Monday, August 31, 2009

The Future of Content Management

Julian Wraith (@julesdw) recently challenged CMS pundits to pen a blog post on the future of Content Management. He didn't say whether there was a T-shirt involved. But I decided to take a quick stab at it. The detailed post is at CMS Watch. I'll add a few thoughts here too.

My main observation is that metadata management is really what we mean by content management today. Content is the payload; it's what gets consumed. Metadata determines how the payload is managed. It's what makes the content manageable.

As I point out in the CMS Watch blog post, content, today, is not what we used to think of as content ten or fifteen years ago. Content used to mean document. Then for a while it meant HTML, or the artifacts destined to make up a web page. Now it means whatever it means. Content can be anything. Which is good, because now we don't have to argue over what content is.

One thing almost everyone I talk to agrees on is that content is becoming rich and unruly. It is becoming less structured, more diverse as to composition and mimetype, and ultimately less manageable. Twenty years ago you didn't have such a thing as a PDF file with embedded Flash. Now you do. Ten years ago the Word (.doc) format contained no XML. Now it does. Composite files are everywhere. Ephemeral (consume-once) content is everywhere. Audio and video files are everywhere. That's a lot to manage.

I've been telling anyone who'll listen that if you want to manage content, or design software systems that do, you have to think of content entirely abstractly. Content can be anything. For management purposes, you shouldn't have to know in advance what the content is; your system should be capable of managing any kind of content. It should be able to let you find content, search content, version it, access-control it, workflow it, etc., without knowing or caring that the content is structured, unstructured, flat, hierarchical, text, binary, animal, vegetable, or mineral.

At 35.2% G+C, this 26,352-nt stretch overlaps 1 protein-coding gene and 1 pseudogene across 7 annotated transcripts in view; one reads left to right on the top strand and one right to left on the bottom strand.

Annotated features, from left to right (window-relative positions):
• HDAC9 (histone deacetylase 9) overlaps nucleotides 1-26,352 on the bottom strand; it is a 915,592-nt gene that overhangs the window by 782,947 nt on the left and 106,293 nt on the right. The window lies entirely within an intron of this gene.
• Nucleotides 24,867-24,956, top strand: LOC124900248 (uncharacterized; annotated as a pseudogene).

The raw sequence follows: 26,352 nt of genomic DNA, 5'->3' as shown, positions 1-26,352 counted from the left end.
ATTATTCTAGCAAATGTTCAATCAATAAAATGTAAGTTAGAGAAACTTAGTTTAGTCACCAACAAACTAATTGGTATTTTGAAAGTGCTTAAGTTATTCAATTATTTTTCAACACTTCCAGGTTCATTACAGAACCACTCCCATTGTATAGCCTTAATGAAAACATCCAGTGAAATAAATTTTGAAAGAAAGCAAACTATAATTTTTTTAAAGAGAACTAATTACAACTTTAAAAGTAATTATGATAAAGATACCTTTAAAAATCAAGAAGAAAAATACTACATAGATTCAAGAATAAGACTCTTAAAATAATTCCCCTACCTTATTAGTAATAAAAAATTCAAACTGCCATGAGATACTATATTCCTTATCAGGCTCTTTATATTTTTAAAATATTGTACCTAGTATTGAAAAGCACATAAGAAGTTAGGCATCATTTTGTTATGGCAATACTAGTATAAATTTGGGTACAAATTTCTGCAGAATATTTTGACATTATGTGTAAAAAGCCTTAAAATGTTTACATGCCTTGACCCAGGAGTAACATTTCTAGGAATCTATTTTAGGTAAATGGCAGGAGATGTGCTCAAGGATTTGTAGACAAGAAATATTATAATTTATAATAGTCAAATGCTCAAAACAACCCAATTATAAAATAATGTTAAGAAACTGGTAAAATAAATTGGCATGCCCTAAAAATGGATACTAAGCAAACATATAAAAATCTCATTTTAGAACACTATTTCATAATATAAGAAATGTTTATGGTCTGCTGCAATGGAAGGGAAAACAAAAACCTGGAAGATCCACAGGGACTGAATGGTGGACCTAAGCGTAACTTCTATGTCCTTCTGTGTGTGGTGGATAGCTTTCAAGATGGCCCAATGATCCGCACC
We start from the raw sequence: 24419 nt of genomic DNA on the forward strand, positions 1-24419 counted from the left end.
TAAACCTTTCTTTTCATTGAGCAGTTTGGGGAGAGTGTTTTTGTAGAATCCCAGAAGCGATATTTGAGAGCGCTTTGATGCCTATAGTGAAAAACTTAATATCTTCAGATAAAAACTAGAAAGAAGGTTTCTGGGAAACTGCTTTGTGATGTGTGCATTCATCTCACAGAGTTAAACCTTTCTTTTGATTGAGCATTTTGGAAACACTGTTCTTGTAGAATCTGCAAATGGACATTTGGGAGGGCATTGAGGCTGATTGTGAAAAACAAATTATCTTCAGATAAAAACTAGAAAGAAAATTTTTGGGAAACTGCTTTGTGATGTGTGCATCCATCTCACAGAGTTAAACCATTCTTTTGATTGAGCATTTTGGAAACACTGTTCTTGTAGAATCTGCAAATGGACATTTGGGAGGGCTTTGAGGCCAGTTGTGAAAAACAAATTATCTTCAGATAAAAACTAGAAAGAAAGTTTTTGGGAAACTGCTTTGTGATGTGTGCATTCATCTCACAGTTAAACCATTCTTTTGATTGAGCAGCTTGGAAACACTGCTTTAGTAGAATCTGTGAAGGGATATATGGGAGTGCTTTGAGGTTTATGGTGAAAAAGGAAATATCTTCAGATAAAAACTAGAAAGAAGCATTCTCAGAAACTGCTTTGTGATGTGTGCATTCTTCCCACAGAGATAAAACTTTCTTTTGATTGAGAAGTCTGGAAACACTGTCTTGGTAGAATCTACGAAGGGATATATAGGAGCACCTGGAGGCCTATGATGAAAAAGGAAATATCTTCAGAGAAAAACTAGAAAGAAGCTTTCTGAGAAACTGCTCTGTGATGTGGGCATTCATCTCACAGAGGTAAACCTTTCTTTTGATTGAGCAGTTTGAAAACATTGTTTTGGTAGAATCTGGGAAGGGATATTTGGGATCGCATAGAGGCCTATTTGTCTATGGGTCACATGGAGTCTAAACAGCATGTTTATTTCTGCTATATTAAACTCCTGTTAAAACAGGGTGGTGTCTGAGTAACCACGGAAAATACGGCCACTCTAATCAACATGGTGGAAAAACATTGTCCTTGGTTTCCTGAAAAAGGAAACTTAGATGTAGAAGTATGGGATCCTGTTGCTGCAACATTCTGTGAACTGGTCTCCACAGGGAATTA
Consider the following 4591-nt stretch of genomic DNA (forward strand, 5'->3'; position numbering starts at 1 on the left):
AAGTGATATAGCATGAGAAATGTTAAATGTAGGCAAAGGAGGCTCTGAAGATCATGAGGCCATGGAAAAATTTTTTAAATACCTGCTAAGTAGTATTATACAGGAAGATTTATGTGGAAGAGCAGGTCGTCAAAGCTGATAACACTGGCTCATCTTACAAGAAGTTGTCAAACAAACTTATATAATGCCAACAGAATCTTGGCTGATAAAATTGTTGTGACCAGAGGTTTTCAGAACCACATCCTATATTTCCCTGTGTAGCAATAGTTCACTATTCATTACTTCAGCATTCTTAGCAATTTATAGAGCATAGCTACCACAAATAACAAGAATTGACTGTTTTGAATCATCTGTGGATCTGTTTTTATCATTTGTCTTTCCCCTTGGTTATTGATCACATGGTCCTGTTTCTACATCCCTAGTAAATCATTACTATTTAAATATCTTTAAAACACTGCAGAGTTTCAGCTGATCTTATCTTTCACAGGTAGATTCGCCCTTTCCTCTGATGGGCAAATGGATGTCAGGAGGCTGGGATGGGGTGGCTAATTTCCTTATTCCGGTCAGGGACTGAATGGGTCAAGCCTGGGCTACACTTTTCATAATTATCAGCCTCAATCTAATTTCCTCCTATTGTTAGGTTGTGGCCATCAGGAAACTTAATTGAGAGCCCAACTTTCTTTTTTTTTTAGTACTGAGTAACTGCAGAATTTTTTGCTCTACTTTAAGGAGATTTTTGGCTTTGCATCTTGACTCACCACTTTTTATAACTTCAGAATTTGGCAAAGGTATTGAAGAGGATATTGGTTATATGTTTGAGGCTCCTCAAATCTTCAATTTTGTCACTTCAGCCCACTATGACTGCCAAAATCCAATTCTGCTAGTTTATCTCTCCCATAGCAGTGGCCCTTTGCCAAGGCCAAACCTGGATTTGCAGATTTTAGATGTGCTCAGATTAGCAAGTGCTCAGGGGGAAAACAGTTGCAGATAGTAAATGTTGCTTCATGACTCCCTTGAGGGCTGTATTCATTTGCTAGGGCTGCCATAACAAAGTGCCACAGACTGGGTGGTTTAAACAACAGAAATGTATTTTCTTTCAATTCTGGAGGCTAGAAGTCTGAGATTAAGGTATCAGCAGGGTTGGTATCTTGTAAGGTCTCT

Since content can be anything, it has to be managed through descriptors (metadata). This is an extremely important concept. Ten years ago, you could code the detailed knowledge of how to handle HTML and other web formats directly into a CMS. Today that would be foolish. Even in a Web CMS, the core code should know nothing about HTML. Detailed knowledge about a content type exists in applications and modules living several abstraction layers above the core code. The system itself needs to be mimetype-agnostic.

A file's metadata is the shim between the core CMS and the applications that consume the content. It's the content's interface to the outside world. The metadata describing a piece of content is analogous to the WSDL describing a Web Service. It says "Here's where am I, here's what you can do with me, here's what you need to know about accessing me."

Not to put too fine a point on it, but: Everything you need to know in order to manage a piece of content is, or should be, in its metadata.

In a nutshell: The Future of Content Management is about metadata. But also, the Present of Content Management is about metadata. The future, make no mistake, is here already.6f82f1d2683dc522545efe863e5d2b73

Sunday, August 30, 2009

Worse is better

I was reading yesterday about Richard P. Gabriel's classic worse-is-better theory, which wraps a lot of related concepts, such as less is more, good enough is good enough, KISS, and YAGNI. The key intuition is that the more you try to perfect something by adding to it, the less perfect it gets -- so don't try to perfect it. Leave it imperfect, it'll be better that way. Worse is better.